Officers have ejected at least two youngsters — one a 17-year-old girl, the other a 15-year-old boy. They took the pair to Juvenile Hall, summoned the parents and told them they should not let their children go to such places, the youths said.Not for Public Record Asked why the students were ejected, Capt. E. H. Cook, head of the police juvenile section, at first said he didn’t know. He later said he does not have to give a reason, since juvenile matters are not for public record. Cook then said any youths who “loiter” at the beanery will be taken into custody. He declined to answer when asked if loitering means listening to poetry at designated sessions. [John Husar, The Wichita Beacon, March 17, 1964].
Even when Reeves was asked whether he had read any of the poetry he was labeling as “obscene” or seen any of the pictures he had ordered removed, and he admitted that he had not, he was still adamant: “If I found (them) offered for sale, I would go to the city attorney’s office and order a warrant.” [John Husar, The Wichita Beacon, March 17, 1964].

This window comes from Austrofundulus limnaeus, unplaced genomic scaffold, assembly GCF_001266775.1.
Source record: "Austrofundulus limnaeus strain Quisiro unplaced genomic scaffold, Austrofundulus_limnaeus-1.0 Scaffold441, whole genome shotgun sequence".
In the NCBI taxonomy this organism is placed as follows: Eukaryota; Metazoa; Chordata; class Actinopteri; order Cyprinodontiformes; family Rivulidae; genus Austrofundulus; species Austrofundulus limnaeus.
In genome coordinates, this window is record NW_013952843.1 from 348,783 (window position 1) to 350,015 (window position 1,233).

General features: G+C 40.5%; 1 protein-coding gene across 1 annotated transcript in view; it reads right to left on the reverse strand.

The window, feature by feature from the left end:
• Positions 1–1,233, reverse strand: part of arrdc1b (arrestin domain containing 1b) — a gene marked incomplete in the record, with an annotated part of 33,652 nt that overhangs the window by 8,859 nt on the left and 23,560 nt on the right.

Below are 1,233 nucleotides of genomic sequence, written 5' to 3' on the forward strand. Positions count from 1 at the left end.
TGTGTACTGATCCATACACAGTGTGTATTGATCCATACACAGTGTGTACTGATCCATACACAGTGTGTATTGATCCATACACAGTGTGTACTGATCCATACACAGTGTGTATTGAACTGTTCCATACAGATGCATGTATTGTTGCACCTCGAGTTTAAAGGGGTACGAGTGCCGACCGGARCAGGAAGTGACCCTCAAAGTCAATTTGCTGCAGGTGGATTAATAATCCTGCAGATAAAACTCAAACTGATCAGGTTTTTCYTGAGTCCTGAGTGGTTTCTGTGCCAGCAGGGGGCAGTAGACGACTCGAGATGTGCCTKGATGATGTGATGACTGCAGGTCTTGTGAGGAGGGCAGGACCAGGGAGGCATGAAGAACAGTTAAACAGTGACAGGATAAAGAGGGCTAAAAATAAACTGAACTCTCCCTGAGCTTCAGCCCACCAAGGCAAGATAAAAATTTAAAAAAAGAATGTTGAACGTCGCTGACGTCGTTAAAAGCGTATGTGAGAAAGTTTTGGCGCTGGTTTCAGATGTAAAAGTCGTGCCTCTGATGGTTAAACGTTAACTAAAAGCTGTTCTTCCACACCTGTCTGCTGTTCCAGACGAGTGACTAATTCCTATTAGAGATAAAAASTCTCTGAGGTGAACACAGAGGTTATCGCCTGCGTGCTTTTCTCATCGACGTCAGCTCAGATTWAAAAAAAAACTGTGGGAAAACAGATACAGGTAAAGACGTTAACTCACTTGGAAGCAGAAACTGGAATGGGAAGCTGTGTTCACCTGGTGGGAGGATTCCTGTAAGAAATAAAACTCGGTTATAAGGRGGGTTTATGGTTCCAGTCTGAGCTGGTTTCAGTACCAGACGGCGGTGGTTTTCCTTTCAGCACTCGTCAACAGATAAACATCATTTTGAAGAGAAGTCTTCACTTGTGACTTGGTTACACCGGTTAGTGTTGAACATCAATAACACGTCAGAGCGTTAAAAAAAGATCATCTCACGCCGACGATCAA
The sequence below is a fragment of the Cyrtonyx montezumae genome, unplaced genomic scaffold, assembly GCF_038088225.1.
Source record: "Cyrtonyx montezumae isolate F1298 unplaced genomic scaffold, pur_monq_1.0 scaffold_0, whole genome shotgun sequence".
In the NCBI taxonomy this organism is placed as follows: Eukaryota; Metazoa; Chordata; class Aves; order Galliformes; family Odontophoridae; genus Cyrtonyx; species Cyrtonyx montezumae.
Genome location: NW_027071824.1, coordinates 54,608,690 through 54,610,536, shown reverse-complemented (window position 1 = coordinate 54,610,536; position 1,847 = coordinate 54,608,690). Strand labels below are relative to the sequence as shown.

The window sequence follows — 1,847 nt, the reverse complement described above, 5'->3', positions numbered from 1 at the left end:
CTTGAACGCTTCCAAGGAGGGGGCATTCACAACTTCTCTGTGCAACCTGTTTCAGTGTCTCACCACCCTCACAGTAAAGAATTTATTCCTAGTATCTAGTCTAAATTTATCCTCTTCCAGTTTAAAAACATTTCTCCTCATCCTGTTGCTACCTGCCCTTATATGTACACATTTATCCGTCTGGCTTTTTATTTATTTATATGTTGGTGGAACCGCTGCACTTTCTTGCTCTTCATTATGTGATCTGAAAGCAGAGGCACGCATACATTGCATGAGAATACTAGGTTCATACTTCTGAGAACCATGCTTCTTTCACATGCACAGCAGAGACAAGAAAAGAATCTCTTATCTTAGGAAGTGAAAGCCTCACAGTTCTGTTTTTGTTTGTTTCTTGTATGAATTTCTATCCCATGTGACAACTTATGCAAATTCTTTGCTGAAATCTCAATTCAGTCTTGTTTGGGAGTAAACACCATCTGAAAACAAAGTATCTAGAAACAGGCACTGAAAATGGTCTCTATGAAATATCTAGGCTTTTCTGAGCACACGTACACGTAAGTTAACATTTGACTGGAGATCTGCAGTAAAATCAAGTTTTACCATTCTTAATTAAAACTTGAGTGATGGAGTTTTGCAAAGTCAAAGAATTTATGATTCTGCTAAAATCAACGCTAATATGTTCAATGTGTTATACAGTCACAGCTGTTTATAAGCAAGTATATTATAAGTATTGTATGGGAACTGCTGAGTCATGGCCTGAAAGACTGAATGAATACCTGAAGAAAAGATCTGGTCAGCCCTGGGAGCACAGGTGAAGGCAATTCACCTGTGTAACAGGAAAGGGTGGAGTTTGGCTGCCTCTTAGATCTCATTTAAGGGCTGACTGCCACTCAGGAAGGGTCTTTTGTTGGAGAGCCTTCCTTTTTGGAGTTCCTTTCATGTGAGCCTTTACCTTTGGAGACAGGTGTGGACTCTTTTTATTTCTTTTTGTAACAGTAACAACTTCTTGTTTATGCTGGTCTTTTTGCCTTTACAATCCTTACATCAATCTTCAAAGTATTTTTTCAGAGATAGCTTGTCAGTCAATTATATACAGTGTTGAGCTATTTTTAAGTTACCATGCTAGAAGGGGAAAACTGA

The lines had been drawn.
On March 27, another Beacon article reported that five inspectors (three from the fire department, and two building inspectors) had toured the Beanery two days earlier and that two more had come in later with cameras to “gather evidence”. The inspectors told Moody, “We’ll teach you to go spoutin’ off in the newspaper.” [The Wichita Beacon, March 27, 1964].
Such heavy-handed censorship immediately caused a backlash in the intellectual community. Suddenly the audiences at the Beanery swelled and letters poured into the newspaper offices defending the right to free speech [The Wichita Beacon, March 27, 1964]. The newspapers themselves not so subtly ridiculed the police and city inspectors. In a satiric column in the Beacon entitled “The People vs. Skidrow Beanery”, Robert J. Nelson provided a dialog between a “Prosecutor” and a “Judge” at a trial: